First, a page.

The Hindi word ‘khazana‘, means treasure. All over Goa, there is an intricate system of water dukes, sluice gates, bunds, furrows and canals that date back to the B.C (before Christ) era. These ecosystems are called the Khazan Ecosystem of Goa. They are truly an ecological treasure (an ecological Khazana).
What exactly is a Khazan?
A Khazan is a marvel of tribal engineering. It probably originated among the prehistoric Gauda Tribes of Goa. They had a fantastic working knowledge of the rhythm of the monsoons and the flow of water during the tides. They also knew how to build bunds, dikes, canals, and sluice gates to control the flow of this water. As a result of this primitive but highly effective technology, they were able to reclaim vast tracts of mangrove forests, and other coastal lands and put that land to other uses. Growing paddy, cultivating prawns, and panning salt, were the three main uses for the Khazan lands.
Their knowledge of the flow of water and their ability to control that flow was truly impressive. Especially when you keep in mind that they created such systems almost 3500 years ago. With simple primitive technology. They usually picked an agriculture field near the waterfront, along with an inner small embankment. To this area, they built protective dikes ( the inner dikes are called mero, the thick outer dikes are called bunds) and sluice gates, which were opened and closed at specific times to control the flow of water. There is also a shallow pit called a ‘poiem’ and a water channel to circulate water into the fields. Most of these were made by hand with rudimentary materials such as mud, clay, and straw.
Pic credits: Khazan Ecosystems of Goa
The outer, thick dikes are designed specially to withstand the high pressure of the estuarine water flow, and the pressure from the tides. A furrow is then dug between the two protective walls of the dikes. This furrow is called a ‘chanoy‘. To hold the furrow firmly in place they make a special clay from the mud of the fields that is almost like glue. They call it ‘tharcupto.’ Making a tharcupto takes a special engineering skill. There are two steps involved – the making of the ‘thar’ and the making of the ‘cupto.’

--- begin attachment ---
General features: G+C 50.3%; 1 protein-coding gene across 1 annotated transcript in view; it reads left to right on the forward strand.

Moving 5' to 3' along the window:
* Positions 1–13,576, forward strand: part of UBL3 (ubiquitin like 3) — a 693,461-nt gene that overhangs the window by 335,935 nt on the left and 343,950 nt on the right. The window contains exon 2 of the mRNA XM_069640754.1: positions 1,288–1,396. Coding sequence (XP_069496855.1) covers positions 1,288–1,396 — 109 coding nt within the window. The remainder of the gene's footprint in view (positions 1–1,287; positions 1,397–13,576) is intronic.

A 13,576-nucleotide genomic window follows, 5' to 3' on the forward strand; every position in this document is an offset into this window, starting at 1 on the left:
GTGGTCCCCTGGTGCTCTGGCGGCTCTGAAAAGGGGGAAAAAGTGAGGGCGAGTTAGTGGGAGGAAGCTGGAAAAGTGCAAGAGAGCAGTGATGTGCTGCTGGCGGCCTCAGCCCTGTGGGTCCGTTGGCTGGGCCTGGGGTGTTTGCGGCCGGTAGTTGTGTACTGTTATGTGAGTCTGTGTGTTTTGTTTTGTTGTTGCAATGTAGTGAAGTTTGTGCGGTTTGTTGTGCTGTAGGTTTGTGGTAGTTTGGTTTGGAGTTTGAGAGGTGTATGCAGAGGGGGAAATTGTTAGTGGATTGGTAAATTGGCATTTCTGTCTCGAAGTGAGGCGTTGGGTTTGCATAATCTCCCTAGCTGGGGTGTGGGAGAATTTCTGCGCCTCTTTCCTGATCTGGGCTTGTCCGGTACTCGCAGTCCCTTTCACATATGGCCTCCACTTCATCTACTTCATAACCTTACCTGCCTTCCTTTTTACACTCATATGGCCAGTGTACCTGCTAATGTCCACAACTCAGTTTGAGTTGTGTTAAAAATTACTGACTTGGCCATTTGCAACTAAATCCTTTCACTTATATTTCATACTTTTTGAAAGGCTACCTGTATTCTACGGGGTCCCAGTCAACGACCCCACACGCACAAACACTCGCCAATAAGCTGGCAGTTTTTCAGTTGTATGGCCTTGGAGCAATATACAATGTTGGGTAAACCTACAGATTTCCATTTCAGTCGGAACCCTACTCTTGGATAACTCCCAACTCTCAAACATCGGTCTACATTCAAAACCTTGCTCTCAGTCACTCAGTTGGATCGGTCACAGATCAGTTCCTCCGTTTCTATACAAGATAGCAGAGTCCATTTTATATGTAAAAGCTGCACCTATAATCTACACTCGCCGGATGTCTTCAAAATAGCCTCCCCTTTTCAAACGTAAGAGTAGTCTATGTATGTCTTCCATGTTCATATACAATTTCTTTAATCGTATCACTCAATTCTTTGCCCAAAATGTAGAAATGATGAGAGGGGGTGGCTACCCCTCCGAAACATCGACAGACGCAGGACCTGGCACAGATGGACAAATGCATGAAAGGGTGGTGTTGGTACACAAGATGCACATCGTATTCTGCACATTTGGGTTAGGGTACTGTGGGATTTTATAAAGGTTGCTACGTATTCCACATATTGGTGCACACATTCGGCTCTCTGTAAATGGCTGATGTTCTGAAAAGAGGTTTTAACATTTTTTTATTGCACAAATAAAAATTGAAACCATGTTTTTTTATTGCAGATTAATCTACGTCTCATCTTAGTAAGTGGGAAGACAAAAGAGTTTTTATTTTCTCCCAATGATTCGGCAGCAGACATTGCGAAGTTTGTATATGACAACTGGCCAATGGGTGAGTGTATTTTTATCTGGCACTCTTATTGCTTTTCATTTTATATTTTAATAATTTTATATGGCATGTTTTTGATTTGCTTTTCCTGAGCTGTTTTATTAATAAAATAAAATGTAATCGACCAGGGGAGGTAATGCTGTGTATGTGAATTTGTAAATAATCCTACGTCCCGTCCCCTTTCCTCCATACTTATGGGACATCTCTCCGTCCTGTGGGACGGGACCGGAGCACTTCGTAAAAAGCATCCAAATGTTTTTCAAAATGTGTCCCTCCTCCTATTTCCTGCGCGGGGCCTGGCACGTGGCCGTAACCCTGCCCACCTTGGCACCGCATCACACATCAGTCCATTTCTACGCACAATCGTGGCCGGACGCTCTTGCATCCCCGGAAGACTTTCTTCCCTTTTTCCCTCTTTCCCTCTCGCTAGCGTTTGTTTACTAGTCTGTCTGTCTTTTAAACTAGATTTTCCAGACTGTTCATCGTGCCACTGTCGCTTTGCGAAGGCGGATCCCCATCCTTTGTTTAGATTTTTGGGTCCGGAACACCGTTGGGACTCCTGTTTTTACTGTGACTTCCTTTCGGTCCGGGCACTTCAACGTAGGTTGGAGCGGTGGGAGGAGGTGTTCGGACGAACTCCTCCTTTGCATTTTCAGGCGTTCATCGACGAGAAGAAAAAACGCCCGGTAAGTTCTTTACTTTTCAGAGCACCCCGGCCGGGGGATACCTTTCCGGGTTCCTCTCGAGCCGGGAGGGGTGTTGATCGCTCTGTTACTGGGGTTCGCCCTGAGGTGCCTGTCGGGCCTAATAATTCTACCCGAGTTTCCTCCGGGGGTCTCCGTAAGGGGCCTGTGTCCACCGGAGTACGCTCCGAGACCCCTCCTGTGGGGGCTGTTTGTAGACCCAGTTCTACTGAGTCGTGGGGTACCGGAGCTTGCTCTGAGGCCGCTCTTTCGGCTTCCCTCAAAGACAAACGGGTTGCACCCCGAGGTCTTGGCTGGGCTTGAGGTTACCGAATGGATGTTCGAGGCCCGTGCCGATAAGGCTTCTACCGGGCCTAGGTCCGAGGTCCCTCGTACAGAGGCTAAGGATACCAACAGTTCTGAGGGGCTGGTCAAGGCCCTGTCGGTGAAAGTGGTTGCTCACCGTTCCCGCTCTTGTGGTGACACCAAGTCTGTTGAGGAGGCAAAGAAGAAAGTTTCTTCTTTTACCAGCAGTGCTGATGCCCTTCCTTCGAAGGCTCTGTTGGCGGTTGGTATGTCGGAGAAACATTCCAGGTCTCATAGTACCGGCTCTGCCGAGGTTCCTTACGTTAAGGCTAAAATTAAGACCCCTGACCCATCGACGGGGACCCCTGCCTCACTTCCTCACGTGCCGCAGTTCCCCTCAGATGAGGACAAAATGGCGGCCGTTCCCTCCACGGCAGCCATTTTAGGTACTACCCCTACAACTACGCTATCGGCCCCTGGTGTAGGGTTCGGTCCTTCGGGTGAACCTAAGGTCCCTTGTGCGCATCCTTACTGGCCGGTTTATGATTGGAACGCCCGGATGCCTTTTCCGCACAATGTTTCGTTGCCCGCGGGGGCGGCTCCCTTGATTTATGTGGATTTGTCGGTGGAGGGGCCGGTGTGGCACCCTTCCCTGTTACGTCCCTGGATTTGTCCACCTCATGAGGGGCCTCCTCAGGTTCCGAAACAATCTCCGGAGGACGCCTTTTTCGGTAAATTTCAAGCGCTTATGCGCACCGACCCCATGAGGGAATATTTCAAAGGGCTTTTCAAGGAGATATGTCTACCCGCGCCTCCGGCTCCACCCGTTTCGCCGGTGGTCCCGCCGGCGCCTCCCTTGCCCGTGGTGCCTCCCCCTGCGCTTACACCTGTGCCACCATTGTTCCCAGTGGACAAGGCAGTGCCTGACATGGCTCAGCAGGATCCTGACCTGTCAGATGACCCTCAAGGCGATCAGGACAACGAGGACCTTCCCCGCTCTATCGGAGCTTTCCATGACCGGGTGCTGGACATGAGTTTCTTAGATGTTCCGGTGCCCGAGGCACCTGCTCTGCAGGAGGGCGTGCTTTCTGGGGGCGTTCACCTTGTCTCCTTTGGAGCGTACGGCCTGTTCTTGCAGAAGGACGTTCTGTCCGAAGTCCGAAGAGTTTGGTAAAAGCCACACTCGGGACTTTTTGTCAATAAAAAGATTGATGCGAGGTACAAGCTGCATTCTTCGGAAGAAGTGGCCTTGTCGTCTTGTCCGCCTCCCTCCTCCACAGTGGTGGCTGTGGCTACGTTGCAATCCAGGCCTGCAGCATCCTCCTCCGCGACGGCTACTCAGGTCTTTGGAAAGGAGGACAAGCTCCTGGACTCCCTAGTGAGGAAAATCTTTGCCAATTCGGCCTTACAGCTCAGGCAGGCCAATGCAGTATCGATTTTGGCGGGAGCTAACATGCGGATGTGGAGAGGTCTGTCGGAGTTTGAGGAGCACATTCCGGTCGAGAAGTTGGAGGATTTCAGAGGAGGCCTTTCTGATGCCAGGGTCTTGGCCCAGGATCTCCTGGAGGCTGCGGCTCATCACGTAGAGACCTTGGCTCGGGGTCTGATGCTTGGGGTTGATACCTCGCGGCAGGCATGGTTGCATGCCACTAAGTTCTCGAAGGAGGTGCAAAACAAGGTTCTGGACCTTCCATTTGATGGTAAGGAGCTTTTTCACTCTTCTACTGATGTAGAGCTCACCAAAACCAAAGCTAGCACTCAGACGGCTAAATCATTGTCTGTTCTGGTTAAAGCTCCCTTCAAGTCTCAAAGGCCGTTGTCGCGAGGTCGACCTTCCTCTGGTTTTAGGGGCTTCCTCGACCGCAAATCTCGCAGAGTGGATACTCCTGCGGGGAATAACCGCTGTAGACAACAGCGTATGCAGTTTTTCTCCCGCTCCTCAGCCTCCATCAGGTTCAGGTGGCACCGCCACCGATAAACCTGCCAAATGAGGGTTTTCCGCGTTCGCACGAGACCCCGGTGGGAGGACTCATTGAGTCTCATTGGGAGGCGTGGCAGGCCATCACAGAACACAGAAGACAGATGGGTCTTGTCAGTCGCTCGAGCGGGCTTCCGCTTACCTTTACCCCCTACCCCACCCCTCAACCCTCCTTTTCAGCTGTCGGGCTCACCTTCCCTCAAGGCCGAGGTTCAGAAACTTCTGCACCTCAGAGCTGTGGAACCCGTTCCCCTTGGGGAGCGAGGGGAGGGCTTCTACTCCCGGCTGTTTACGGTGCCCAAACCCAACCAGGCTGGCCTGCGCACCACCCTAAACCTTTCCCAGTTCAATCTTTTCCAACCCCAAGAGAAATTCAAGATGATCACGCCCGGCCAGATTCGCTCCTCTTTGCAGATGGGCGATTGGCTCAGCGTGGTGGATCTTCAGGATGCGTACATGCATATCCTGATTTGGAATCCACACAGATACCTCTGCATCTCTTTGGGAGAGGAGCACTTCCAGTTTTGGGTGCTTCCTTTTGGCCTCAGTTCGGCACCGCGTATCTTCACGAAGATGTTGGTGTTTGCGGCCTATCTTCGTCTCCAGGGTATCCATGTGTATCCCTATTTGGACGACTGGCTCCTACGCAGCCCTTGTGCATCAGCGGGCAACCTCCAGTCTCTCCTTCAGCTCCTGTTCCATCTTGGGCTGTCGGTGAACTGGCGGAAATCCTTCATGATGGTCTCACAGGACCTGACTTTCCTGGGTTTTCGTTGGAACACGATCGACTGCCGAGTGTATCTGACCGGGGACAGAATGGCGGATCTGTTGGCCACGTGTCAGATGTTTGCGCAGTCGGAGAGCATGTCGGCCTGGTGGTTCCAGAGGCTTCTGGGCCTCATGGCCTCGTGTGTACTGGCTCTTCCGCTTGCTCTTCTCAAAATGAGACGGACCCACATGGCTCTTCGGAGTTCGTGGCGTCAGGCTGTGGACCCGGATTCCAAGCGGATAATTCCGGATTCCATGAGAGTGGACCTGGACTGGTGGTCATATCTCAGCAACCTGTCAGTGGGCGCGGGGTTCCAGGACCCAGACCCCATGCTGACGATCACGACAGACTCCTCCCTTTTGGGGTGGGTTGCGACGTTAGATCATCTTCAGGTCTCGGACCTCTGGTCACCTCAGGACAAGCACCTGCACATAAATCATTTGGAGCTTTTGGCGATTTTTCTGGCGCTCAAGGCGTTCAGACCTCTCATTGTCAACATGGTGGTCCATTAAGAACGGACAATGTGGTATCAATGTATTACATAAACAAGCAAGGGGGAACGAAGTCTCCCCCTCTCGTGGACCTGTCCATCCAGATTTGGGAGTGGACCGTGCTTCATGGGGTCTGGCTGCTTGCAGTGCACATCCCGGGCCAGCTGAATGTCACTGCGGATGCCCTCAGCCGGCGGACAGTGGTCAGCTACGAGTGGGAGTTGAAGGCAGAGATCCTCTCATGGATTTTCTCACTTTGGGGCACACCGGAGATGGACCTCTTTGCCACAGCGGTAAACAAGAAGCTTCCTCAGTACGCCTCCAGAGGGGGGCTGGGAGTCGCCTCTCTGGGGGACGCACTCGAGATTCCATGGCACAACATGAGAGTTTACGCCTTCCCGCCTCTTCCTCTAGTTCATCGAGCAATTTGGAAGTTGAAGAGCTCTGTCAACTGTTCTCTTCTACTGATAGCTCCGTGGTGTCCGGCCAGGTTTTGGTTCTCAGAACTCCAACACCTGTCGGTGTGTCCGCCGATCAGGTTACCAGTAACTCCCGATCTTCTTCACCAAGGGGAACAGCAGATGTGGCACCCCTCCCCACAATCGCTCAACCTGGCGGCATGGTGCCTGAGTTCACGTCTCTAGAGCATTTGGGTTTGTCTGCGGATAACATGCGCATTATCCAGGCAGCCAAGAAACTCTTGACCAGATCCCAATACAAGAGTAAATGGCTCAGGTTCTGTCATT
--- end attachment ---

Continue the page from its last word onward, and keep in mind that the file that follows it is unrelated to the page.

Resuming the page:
To make the ‘thar’ they use a layer of material made out of a mixture of paddy and straw. The next step is to make the ‘cupto.’ To do this, a layer of smooth alluvial mud is used. It is spread over the ‘thar’ layer by hand and punched and packed into place. This keeps it firmly intact and in place.
The flow of water to and from the dikes is controlled by sluice gates called ‘Manos’. These sluice gates have wooden shutters that are designed to open and close automatically with the change in tides. The wood used is the wood of the ‘Matti’ tree (this is the state tree of Goa. It can resist wood borers for up to 3 years).
Khazan lands are used to grow paddy and coconut trees. The slightly saline water is perfect for cultivating coconuts. The irrigation is just right for paddy cultivation.
Prawns and small fish are also hatched here. The fishermen fish these waters in a small canoe called a ‘ponel.’ They use a variety of nets such as bag nets called ‘manxeche jale’ gill nets called ‘katalin’ and cast nets called ‘pagyer.’ They also catch crabs with a special method called ‘deepkavani’ (this method involved blinding the crabs with a strong source of light.
Besides prawns, mullet, catfish (Sangat) and sardines are also bred in these waters. These waters are also panned for salt. The salt pans are carefully prepared by draining large tracts of this kind of Khazan land. Then, through an intricate system of irrigation, the saline water is let into each carefully prepared salt pan, and the salt is made by the simple process of evaporation by sunlight.
Goa has vast tracts of such Khazan lands. You can see them as you drive down the roads that run along the coastal areas, past the mangroves. Some popular spots are along the Chapora river, as it flows past Siolim, Kudal, Oxel, and Camurlim. Ribandar, Chorao and Divar islands also have Khazan lands. As you drive to Goa’s airport, look out of your window. At the Cortalim bridge and all along the road to Dabolim, you will see Khazans on both sides. Sometimes a crocodile slips through the sluice gates and lands up in the salt pans.